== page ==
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Quote of Jabberwock

The virus can edit the backup or rather destroy it. Even if it is an external drive. Take for example a ransomware virus. Encrypts the files and requires payment to release them.

The virus runs on the operating system. She's the one who drives it. The virus can replicate itself to another drive but will have to click on some file (EXE) to infect another computer. Unless the other drive also has Operating System, But less likely.

 

That is, if I understand you correctly, if I clicked on an EXE file it will infect my computer but will not infect an external drive as long as it was not connected.

If I connect it later, do I need to run the EXE file again so that it sticks or is it enough that I ran it before when it was not connected?

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Quote by law89

 

If the virus does not destroy my backup, will the backup always go up properly? (I'm trying to figure out if a virus can do some sort of backup manipulation like edit the backup in some way and stay on the computer).

 

If I connect an external drive, can it still destroy the backup on it?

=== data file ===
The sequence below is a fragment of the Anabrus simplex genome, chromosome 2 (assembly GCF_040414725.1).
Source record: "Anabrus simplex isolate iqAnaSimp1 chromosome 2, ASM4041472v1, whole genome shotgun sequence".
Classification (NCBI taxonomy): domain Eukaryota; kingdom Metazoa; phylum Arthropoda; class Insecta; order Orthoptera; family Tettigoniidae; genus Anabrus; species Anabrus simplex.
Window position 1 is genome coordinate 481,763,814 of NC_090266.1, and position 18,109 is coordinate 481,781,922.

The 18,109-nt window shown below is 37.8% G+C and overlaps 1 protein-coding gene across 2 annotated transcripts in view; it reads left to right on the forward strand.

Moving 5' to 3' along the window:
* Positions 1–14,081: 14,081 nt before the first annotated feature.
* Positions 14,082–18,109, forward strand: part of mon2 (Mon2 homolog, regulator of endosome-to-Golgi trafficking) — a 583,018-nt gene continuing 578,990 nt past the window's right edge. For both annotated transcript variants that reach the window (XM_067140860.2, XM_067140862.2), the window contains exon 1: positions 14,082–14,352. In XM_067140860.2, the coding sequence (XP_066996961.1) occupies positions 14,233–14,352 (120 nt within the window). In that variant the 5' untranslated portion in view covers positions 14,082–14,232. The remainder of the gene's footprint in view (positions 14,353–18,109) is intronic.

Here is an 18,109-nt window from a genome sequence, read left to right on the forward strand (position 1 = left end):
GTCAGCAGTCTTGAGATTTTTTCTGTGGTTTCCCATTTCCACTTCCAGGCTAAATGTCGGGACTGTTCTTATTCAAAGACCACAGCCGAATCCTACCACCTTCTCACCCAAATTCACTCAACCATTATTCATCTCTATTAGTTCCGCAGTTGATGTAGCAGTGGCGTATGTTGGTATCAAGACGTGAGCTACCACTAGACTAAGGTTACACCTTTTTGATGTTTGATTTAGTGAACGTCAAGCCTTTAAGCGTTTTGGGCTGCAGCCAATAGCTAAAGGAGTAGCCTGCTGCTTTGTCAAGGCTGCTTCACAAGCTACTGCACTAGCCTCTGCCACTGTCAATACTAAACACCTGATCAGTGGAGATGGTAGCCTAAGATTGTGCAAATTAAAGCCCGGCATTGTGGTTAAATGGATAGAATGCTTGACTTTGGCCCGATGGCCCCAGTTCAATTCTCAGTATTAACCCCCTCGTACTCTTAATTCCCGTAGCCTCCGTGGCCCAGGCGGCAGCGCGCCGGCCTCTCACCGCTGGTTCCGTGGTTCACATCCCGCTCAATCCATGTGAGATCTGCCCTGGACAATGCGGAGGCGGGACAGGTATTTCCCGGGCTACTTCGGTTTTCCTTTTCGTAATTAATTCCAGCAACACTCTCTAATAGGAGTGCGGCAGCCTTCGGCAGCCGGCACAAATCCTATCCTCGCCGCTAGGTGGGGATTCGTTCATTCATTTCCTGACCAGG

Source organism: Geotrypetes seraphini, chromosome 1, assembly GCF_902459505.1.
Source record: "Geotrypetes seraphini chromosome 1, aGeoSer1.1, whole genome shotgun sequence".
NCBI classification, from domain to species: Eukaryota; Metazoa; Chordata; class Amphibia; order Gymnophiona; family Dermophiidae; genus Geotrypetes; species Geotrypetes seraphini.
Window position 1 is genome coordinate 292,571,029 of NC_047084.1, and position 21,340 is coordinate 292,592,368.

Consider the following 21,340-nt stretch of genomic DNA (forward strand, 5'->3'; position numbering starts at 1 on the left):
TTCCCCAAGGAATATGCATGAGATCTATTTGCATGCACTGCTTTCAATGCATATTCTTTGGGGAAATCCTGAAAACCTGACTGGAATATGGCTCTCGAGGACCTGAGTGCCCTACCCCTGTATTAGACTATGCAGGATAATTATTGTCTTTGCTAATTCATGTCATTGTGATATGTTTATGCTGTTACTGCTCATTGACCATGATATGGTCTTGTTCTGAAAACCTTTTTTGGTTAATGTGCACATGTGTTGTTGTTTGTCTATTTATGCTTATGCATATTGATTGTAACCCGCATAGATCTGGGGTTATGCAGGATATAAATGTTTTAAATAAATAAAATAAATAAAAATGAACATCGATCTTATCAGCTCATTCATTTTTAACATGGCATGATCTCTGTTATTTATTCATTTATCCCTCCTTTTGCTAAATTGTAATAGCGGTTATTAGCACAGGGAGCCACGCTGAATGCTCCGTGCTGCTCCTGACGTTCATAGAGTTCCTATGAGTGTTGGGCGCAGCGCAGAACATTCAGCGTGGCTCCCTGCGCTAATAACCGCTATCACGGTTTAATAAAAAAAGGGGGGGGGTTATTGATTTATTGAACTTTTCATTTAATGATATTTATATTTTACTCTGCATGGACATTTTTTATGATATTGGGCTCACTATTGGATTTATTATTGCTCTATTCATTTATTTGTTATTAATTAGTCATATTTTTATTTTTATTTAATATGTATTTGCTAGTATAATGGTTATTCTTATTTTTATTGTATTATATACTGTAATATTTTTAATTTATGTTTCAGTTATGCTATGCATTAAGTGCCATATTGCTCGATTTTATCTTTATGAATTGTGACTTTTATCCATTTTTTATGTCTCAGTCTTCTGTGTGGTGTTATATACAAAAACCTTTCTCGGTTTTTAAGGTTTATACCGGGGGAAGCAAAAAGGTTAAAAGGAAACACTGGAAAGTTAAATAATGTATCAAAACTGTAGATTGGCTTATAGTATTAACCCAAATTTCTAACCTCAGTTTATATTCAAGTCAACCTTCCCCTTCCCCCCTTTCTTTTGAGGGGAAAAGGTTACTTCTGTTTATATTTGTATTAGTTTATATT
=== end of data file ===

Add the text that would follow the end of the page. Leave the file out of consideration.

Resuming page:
If a virus enters a computer it can destroy any disk on it, physical and non-physical, even with a disk connector of drive All your network files will be deleted.

From experience !!!

In case of a virus, you must clean the computer, I suggest deleting the executable disk and reinstalling it. The virus from the data disks nothing will happen.

Suggests that you do an internal backup on another disk for the purpose of deleting any data that is not the result of a virus. For example a broken disk

Offers you to back one exterior per period due to concealment , Back up network drives as well.

 

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Note When I wrote an external disk, I meant a disk that is not permanently connected to a computer, because if it is connected to a computer, it will be just as vulnerable to a virus as an internal disk.

That is at the end of the backup take out and put in the closet

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Quote by law89

Do I need to run the EXE file again so that it sticks or is it enough that I ran it before when it was not connected?

Enough you have run in the past that the operating system is already infected with a virus. Depends on the virus but most viruses infiltrate code that even after restarting the computer they will run again. See entry WannaCry Wikipedia

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In addition to everything they said about me, drives Less reliable and unrecoverable in case of failure. HDD drives are entirely possible, such as extracting the plates or wearing a circuit from another HDD under the same model. Can survive fires, exposure to chemicals, partial fracture of one or more plates.